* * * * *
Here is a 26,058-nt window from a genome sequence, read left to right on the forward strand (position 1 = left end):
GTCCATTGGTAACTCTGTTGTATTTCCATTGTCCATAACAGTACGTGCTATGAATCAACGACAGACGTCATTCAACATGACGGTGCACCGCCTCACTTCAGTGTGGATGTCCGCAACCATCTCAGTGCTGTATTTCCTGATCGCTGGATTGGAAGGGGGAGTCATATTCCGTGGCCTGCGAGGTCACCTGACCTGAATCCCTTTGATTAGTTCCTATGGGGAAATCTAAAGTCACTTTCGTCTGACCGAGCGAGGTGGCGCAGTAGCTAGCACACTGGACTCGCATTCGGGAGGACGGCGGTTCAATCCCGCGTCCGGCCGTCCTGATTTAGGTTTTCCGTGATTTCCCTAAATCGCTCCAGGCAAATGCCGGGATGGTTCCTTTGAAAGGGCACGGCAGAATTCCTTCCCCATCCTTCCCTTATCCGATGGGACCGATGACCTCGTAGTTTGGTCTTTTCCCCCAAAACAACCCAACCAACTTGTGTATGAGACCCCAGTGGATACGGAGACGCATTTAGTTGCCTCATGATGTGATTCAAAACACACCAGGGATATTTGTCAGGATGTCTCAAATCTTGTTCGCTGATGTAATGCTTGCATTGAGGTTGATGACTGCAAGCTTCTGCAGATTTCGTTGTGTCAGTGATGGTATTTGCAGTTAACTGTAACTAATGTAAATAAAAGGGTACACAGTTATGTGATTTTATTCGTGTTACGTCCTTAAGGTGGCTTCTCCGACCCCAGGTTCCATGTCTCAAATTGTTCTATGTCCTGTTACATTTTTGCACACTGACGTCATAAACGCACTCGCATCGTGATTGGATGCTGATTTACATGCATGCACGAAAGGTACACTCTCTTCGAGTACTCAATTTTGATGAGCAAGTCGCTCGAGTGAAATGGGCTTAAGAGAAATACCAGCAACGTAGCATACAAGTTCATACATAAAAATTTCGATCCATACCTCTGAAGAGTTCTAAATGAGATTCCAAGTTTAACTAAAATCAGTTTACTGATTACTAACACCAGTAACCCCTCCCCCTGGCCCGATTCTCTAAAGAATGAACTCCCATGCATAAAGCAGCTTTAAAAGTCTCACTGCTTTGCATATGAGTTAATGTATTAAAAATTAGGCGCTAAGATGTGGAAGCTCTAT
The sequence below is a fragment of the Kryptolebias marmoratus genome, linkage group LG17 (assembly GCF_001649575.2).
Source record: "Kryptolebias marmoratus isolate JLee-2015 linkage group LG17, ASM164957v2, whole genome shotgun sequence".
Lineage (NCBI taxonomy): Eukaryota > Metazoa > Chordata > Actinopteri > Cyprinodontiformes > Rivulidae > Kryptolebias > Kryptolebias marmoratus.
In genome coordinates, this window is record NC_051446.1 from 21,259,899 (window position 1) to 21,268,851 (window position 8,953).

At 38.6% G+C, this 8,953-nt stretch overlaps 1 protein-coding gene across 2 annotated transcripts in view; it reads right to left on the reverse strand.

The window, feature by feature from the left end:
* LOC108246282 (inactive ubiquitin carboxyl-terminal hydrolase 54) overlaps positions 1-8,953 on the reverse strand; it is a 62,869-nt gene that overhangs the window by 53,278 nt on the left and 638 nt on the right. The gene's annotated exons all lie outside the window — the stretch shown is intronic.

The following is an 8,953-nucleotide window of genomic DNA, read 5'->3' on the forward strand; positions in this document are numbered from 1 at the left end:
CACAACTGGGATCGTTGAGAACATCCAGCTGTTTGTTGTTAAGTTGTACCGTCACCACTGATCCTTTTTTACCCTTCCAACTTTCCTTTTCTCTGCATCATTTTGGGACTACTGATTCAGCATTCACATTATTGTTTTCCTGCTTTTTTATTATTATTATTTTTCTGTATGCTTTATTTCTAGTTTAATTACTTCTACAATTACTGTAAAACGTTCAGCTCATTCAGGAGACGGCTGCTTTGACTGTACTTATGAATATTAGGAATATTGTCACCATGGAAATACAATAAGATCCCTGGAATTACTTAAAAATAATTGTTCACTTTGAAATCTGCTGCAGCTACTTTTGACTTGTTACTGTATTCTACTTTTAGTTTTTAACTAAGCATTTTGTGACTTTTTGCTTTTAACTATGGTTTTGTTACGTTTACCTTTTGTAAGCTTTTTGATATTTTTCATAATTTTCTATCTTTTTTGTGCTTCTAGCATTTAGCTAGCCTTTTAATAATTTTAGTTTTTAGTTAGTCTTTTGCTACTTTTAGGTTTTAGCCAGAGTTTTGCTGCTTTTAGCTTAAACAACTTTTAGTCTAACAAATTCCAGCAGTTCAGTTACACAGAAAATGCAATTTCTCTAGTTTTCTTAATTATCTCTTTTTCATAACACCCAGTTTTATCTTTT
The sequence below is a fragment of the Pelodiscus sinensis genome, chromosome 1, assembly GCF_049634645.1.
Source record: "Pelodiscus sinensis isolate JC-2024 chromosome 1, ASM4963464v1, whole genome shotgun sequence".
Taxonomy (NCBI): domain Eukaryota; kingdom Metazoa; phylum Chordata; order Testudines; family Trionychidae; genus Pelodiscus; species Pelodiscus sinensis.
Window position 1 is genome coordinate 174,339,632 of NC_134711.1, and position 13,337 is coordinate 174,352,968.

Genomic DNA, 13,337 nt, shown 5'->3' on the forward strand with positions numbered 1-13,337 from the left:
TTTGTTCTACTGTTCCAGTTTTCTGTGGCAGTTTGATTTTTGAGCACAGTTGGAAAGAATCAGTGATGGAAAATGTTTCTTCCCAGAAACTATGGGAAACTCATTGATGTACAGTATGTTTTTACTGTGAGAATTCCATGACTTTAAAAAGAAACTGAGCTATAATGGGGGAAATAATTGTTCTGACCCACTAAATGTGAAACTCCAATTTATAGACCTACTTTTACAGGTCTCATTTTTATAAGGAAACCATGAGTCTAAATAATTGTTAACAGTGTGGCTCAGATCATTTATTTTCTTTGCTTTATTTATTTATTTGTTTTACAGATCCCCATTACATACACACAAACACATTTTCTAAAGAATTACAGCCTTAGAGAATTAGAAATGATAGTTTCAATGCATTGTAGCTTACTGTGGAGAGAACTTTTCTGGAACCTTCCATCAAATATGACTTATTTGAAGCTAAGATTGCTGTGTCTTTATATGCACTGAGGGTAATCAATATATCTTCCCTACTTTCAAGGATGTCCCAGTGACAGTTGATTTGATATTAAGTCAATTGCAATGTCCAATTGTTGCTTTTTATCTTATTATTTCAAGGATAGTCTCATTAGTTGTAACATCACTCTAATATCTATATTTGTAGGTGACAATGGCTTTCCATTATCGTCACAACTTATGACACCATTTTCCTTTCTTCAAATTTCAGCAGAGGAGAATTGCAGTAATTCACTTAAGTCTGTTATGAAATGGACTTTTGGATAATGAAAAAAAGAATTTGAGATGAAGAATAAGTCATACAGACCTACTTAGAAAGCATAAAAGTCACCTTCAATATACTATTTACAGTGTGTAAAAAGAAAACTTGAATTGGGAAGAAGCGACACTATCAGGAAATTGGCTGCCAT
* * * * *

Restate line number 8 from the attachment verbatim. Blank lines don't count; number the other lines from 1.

The window, feature by feature from the left end: